Study to shew thyself approved unto God, a workman that needeth not to be ashamed, rightly dividing the word of truth. 2 Tim. 2:15

King James AV1611


The Book of Judges

 The Book of Judges was taught by Dr. James Modlish


Judges 13:1-14:20



Chapter (13) is an introduction to the life of Samson. His life is like a seesaw, an excellent picture of the modern Christian. All of his predecessors were victorious in conquering and subduing the enemy, but in Samson's day the victories were not as consequential. There are spurts of greatness, but most of the accomplishments seem to be short lived.


I. The announcement of his birth (13:1-5)

A. Of all of the tribes, Dan is the least qualified to produce a spiritual leader (see ch. 18); therefore, it is no surprise that Samson has troubles with the flesh.

B. The rules concerning the Nazarite are found in Numbers 6. The words separate or separation are found 16 times in the chapter. The lesson is obvious - God's power accompanies separation. (2 Cor. 6:14-18)

II. Confirmation of the message (13:6-14)

A. The angel of God was said to be terrible. (See Deut. 7:21,10:17; Job 37:22; Psa. 47:1-3, 66:3,5). A review of these and many other verses describes God's terribleness as an ability to subdue His enemies.

B. Manoah has enough sense to know that if they are to raise a child to serve God, they are in desperate need of divine teaching (vs. 8). (See Prov. 22:6)

Furthermore, the teaching has to do with some sense of order (vs. 12). Children need structure and discipline. (Psa. 119:133)

III. When in doubt, give God an offering. (13:15-25)

A. Any offering that is valuable is given to God (vs. 16; 2 Cor. 9:7,8), not to man, an angel or anyone else.

B. Manoah (vs. 17), like Jacob (Gen. 32:29) is interested in the name of the messenger. Not unlike modem times, many people are more concerned about the messenger than the message. (Psa. 138:2)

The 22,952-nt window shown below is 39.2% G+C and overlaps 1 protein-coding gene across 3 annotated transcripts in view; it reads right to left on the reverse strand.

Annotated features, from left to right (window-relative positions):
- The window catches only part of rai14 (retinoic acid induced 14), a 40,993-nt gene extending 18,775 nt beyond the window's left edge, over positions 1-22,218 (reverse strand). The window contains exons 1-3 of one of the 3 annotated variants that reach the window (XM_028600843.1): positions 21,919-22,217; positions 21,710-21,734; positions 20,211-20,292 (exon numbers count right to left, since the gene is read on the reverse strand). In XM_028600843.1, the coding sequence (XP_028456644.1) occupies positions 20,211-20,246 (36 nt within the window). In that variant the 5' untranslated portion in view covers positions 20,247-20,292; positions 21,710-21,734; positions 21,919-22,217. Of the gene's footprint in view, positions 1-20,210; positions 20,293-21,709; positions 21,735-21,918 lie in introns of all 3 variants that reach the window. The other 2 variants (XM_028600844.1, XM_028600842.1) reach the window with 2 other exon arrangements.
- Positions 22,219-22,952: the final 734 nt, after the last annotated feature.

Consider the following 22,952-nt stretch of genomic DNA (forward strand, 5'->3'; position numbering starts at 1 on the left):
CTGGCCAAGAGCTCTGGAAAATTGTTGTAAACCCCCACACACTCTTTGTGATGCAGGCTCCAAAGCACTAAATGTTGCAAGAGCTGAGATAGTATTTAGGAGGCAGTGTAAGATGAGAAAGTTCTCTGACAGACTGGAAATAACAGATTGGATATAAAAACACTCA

C. The type is set - the offering is given (Christ on the cross) and accepted; instruction have been given; the ascension takes place; no further appearances happen (vs. 21). God help us to be more concerned about obeying the existing instructions than waiting for future revelation.

IV. The Desire To Forsake The Separation (14:1-4)

A. Samson's parents are mindful of the vow of separation, but Samson is “twitterpated” with a woman of the world (2 Cor. 6:14). The Laodicean church is familiar with this lack of discernment when it comes to marriage.

B. God can even use a bad marriage to accomplish His will (vs. 4). Hosea is the classic example of this truth.

V. The Lion In The Shadows (14:5-9)

A. The lion is a type of the Devil (1 Pet. 5:8). Even though the Spirit of God enables him to overcome, the lion still turns out to be a curse in that he touched the dead carcass to get the honey. This was a violation of (Num. 6:6-9).

B. Many Christians get initial victories but return later to nibble around the edges (Gal. 4:9).

VI. The Riddle Of Disobedience (14:10-20)

Life for Samson is a series of feast, riddles and gambling. How many of God's people attempt to make a riddle out of sin instead of repenting? The amazing picture of grace is that the Spirit of the Lord still enables Samson to defeat the enemy.

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